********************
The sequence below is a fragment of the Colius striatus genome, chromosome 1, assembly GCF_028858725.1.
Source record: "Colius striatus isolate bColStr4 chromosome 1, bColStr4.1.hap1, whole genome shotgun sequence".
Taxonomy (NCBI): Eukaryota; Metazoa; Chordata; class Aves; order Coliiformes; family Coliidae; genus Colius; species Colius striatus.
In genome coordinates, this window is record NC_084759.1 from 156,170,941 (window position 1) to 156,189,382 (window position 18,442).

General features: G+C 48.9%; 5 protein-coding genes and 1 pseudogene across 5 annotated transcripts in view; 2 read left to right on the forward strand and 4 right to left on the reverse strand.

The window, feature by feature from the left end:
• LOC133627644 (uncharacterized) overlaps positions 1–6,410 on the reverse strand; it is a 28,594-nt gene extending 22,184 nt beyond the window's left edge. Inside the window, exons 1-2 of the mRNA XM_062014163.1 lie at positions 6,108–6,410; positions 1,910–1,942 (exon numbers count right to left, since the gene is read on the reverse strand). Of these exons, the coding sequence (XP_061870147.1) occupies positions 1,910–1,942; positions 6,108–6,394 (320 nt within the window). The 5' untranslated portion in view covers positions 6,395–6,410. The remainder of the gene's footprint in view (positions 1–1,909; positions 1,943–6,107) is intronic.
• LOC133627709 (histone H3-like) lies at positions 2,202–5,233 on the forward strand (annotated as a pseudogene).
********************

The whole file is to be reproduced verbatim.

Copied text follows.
The sequence below is a fragment of the Colius striatus genome, chromosome 1, assembly GCF_028858725.1.
Source record: "Colius striatus isolate bColStr4 chromosome 1, bColStr4.1.hap1, whole genome shotgun sequence".
Taxonomy (NCBI): Eukaryota; Metazoa; Chordata; class Aves; order Coliiformes; family Coliidae; genus Colius; species Colius striatus.
In genome coordinates, this window is record NC_084759.1 from 156,170,941 (window position 1) to 156,189,382 (window position 18,442).

General features: G+C 48.9%; 5 protein-coding genes and 1 pseudogene across 5 annotated transcripts in view; 2 read left to right on the forward strand and 4 right to left on the reverse strand.

The window, feature by feature from the left end:
• LOC133627644 (uncharacterized) overlaps positions 1–6,410 on the reverse strand; it is a 28,594-nt gene extending 22,184 nt beyond the window's left edge. Inside the window, exons 1-2 of the mRNA XM_062014163.1 lie at positions 6,108–6,410; positions 1,910–1,942 (exon numbers count right to left, since the gene is read on the reverse strand). Of these exons, the coding sequence (XP_061870147.1) occupies positions 1,910–1,942; positions 6,108–6,394 (320 nt within the window). The 5' untranslated portion in view covers positions 6,395–6,410. The remainder of the gene's footprint in view (positions 1–1,909; positions 1,943–6,107) is intronic.
• LOC133627709 (histone H3-like) lies at positions 2,202–5,233 on the forward strand (annotated as a pseudogene).